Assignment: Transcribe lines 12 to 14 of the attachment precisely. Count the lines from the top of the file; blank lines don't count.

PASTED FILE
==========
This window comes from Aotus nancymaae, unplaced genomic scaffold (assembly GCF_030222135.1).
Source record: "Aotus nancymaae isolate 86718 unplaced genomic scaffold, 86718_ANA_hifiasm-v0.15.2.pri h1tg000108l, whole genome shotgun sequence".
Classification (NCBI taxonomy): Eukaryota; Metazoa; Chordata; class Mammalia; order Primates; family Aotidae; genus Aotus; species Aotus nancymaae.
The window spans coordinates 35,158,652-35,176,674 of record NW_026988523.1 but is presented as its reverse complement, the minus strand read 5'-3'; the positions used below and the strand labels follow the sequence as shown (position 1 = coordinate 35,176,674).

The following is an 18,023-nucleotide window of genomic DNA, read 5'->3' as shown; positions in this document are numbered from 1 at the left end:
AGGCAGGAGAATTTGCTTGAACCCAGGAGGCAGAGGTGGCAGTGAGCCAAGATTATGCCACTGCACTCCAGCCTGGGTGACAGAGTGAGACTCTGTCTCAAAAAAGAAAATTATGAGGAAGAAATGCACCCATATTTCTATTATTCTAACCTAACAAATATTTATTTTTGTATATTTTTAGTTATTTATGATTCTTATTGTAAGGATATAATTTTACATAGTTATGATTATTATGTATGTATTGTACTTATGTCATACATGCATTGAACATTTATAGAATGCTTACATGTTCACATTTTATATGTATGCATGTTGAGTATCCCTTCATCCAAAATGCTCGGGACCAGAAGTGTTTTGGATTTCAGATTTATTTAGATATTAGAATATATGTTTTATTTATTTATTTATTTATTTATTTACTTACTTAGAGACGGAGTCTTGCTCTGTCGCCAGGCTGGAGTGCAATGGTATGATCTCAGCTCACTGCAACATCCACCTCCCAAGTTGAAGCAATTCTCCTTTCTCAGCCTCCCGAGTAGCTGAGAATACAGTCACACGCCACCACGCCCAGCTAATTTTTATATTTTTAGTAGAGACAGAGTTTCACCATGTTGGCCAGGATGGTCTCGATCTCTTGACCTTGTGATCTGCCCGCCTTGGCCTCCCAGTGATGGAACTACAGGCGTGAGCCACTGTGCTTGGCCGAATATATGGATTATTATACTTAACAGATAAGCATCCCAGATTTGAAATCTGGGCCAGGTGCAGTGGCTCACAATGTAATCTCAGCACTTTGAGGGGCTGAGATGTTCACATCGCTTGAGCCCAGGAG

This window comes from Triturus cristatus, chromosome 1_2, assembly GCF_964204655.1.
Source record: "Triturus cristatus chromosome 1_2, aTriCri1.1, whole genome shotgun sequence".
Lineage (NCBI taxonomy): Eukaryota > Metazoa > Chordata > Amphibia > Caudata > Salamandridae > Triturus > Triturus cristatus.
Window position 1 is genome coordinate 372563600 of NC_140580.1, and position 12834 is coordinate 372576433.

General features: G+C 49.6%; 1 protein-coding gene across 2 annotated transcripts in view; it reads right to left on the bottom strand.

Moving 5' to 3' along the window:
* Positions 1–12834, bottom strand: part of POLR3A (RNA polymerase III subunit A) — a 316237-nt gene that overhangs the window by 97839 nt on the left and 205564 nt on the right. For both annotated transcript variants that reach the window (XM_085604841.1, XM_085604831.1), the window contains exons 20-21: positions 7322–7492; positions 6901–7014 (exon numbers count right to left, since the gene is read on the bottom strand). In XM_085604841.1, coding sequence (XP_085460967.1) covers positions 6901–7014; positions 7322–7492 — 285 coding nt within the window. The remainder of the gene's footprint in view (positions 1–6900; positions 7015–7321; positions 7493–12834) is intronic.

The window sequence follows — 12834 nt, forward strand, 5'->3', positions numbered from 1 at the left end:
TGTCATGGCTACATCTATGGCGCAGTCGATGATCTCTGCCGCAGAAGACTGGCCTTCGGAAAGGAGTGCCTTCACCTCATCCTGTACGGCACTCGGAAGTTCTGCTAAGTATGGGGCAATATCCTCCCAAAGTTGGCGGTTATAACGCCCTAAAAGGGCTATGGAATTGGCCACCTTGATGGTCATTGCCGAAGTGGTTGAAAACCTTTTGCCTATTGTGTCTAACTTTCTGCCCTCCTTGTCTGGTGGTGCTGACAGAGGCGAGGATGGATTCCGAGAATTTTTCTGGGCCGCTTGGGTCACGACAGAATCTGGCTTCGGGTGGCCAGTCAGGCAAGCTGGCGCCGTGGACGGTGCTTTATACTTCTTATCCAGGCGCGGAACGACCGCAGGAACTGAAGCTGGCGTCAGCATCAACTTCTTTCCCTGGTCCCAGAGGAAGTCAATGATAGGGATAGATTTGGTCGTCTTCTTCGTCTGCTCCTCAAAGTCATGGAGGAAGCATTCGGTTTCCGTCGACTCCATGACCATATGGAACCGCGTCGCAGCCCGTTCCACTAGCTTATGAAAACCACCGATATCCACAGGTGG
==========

Moving 5' to 3' along the window:
* Positions 1–12834, bottom strand: part of POLR3A (RNA polymerase III subunit A) — a 316237-nt gene that overhangs the window by 97839 nt on the left and 205564 nt on the right. For both annotated transcript variants that reach the window (XM_085604841.1, XM_085604831.1), the window contains exons 20-21: positions 7322–7492; positions 6901–7014 (exon numbers count right to left, since the gene is read on the bottom strand). In XM_085604841.1, coding sequence (XP_085460967.1) covers positions 6901–7014; positions 7322–7492 — 285 coding nt within the window. The remainder of the gene's footprint in view (positions 1–6900; positions 7015–7321; positions 7493–12834) is intronic.

The window sequence follows — 12834 nt, forward strand, 5'->3', positions numbered from 1 at the left end: